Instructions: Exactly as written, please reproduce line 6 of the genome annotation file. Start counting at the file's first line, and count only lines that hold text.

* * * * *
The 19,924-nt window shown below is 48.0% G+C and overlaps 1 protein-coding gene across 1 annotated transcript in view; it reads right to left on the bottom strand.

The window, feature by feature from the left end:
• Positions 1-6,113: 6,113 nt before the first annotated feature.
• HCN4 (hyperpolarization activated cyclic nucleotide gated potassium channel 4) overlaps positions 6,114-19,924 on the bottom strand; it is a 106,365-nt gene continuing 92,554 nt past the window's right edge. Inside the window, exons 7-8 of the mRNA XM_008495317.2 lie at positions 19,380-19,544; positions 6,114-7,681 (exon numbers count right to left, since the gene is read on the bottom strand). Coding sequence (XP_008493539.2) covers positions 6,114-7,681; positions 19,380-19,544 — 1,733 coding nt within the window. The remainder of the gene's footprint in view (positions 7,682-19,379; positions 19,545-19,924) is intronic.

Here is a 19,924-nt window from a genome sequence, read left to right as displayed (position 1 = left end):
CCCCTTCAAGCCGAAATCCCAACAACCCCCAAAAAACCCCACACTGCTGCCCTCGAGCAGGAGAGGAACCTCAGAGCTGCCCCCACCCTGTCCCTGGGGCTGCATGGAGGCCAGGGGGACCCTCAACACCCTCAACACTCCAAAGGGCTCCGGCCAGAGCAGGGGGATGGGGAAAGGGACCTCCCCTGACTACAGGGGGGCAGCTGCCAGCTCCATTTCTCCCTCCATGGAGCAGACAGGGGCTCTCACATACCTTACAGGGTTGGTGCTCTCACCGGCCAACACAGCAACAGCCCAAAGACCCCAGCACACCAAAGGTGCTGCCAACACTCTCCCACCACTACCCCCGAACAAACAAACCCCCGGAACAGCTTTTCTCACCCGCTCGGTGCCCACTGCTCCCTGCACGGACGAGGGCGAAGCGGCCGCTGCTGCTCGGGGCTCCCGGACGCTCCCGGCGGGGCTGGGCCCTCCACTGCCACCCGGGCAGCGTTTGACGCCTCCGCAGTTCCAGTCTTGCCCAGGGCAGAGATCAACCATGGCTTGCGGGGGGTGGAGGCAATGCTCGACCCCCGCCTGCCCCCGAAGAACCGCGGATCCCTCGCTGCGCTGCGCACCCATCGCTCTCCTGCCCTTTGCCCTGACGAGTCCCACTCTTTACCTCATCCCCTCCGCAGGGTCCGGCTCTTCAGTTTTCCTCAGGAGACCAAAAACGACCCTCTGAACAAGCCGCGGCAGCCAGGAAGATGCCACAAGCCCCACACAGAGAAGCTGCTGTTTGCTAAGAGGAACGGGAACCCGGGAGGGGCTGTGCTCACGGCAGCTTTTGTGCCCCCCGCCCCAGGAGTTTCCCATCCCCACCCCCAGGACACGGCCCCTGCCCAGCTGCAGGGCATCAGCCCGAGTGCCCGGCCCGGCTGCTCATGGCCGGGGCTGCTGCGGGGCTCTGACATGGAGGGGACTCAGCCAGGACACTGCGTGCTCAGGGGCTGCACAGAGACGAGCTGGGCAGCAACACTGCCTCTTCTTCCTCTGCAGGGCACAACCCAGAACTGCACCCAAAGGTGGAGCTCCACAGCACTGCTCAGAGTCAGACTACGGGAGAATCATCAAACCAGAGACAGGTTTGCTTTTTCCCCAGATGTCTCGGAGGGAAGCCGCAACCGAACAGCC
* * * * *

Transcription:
CCCCTTCAAGCCGAAATCCCAACAACCCCCAAAAAACCCCACACTGCTGCCCTCGAGCAGGAGAGGAACCTCAGAGCTGCCCCCACCCTGTCCCTGGGGCTGCATGGAGGCCAGGGGGACCCTCAACACCCTCAACACTCCAAAGGGCTCCGGCCAGAGCAGGGGGATGGGGAAAGGGACCTCCCCTGACTACAGGGGGGCAGCTGCCAGCTCCATTTCTCCCTCCATGGAGCAGACAGGGGCTCTCACATACCTTACAGGGTTGGTGCTCTCACCGGCCAACACAGCAACAGCCCAAAGACCCCAGCACACCAAAGGTGCTGCCAACACTCTCCCACCACTACCCCCGAACAAACAAACCCCCGGAACAGCTTTTCTCACCCGCTCGGTGCCCACTGCTCCCTGCACGGACGAGGGCGAAGCGGCCGCTGCTGCTCGGGGCTCCCGGACGCTCCCGGCGGGGCTGGGCCCTCCACTGCCACCCGGGCAGCGTTTGACGCCTCCGCAGTTCCAGTCTTGCCCAGGGCAGAGATCAACCATGGCTTGCGGGGGGTGGAGGCAATGCTCGACCCCCGCCTGCCCCCGAAGAACCGCGGATCCCTCGCTGCGCTGCGCACCCATCGCTCTCCTGCCCTTTGCCCTGACGAGTCCCACTCTTTACCTCATCCCCTCCGCAGGGTCCGGCTCTTCAGTTTTCCTCAGGAGACCAAAAACGACCCTCTGAACAAGCCGCGGCAGCCAGGAAGATGCCACAAGCCCCACACAGAGAAGCTGCTGTTTGCTAAGAGGAACGGGAACCCGGGAGGGGCTGTGCTCACGGCAGCTTTTGTGCCCCCCGCCCCAGGAGTTTCCCATCCCCACCCCCAGGACACGGCCCCTGCCCAGCTGCAGGGCATCAGCCCGAGTGCCCGGCCCGGCTGCTCATGGCCGGGGCTGCTGCGGGGCTCTGACATGGAGGGGACTCAGCCAGGACACTGCGTGCTCAGGGGCTGCACAGAGACGAGCTGGGCAGCAACACTGCCTCTTCTTCCTCTGCAGGGCACAACCCAGAACTGCACCCAAAGGTGGAGCTCCACAGCACTGCTCAGAGTCAGACTACGGGAGAATCATCAAACCAGAGACAGGTTTGCTTTTTCCCCAGATGTCTCGGAGGGAAGCCGCAACCGAACAGCC